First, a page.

A brief break
Toivonen split last season stopping pucks for a pro team in Finland and with the ECHL's Orlando Solar Bears.
He decided to delay the start of his 11th season of pro hockey to be home for the birth of his first child, Jack.
“I wanted to be there for my wife and I did not want to miss the birth of my son. It's one of the biggest moments in your life,” he said. “After Jack was born in early October, I wanted to find a job because I felt like I was capable of playing at a high level. I still had the desire and the ability to play.”
Injuries to goalies in both of Toledo's AHL affiliates led to the promotions of rookies Mac Carruth and Jared Coreau. It also opened the door for Toivonen.
The new father said he had trouble leaving his wife Ellie and son in Maine where Ellie's family is from.
“It's not the best situation,” he said. “I'm here by myself for the time being. My wife is juggling the day-to-day life. But she is doing a great job handling it. She's pretty amazing.
“He's growing so fast. Thank God for technology. I get to see pictures of him every day.”
Toivonen said he believes he is up to speed after 11 straight starts. He also welcomed a day off on Monday when the team's trip to Evansville, Ind., for a game against the IceMen was postponed because of brutal weather.
“I was fortunate to play in a bunch of games in a row and I got into a groove,” he said. “Every goalie likes to play in every game. I'm no different. I think I've proved to myself that I'm still capable of playing at a high level.”
The 6-foot-2, 208 pound goalie has played in 209 career AHL games and has a career record of 96-82-15 with a 2.50 GAA.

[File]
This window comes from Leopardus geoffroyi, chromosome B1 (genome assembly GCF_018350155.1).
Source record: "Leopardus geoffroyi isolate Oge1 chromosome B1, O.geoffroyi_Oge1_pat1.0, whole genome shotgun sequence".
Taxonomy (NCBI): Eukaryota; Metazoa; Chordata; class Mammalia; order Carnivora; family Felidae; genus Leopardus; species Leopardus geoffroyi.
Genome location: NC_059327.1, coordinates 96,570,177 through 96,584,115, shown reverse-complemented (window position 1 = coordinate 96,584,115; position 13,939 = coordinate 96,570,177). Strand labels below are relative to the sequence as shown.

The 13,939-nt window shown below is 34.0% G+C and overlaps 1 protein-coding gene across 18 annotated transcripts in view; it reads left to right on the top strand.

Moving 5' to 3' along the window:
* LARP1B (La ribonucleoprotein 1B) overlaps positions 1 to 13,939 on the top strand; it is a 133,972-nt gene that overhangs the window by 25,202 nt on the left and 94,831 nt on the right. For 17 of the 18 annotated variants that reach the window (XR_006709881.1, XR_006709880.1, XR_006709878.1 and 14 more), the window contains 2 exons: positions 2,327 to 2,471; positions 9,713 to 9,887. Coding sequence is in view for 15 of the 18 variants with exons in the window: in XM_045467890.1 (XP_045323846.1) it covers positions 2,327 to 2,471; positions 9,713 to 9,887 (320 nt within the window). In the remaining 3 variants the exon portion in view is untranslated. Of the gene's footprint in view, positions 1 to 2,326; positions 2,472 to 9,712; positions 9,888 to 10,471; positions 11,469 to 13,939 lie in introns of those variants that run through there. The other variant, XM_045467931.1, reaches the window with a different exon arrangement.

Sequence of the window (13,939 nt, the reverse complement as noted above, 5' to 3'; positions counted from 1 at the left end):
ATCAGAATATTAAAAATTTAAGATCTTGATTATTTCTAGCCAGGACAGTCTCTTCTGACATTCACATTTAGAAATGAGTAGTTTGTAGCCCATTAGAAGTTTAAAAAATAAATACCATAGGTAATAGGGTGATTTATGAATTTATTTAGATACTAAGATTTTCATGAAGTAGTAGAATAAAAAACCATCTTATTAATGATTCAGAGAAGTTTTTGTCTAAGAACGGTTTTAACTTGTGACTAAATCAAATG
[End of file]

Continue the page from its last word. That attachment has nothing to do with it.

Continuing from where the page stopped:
While Toivonen has an eye on the higher level, he said he is determined to stay in the moment.
“I've loved it here so far,” Toivonen said. “The rink is NHL quality. It's a great atmosphere here. The fans are demanding and we take pride in putting on a good show for them.”
Toivonen said he has always wanted to be in the spotlight and that is why he became a goalie as a youngster growing up in Finland.
“Hockey is the biggest sport in my country. Everyone follows it,” he said. “I just always wanted to be in the middle of the action.”
As for the Walleye, Toivonen said he believes the team will get on a roll and make the playoffs, where he said “anything can happen.”
“I feel I have a lot left in the tank,” he said. “I will have time later when I'm sitting in a rocking chair to think about things. I hope the biggest moments are still ahead of me.”
BUSY WEEKEND: Toledo hosts Fort Wayne on Friday night and plays at Wheeling on Saturday before returning home on Sunday to take on the Nailers again.
TRADE MADE: The team acquired ECHL veteran forward Aaron Clarke in a trade on Tuesday.
Clarke was traded from the San Francisco Bulls to Toledo in exchange for forward Ryan Flanigan.
Clarke started the year with the Kalamazoo Wings before being dealt to San Francisco on Sunday. He did not appear in a game for the Bulls. The 31-year-old forward posted four goals and five assists in 25 contests with the K-Wings.
The native of Peterborough, Ont., has skated in 323 games in the ECHL and has 99 goals and 143 assists. Last year, Clarke skated in 72 games with the Wings and led the team in scoring with 56 points (19 goals and 37 assists).
Flanigan appeared in four games with the Walleye since being acquired from Wheeling on Dec. 20.
He had a goal and two assists during his time with Toledo.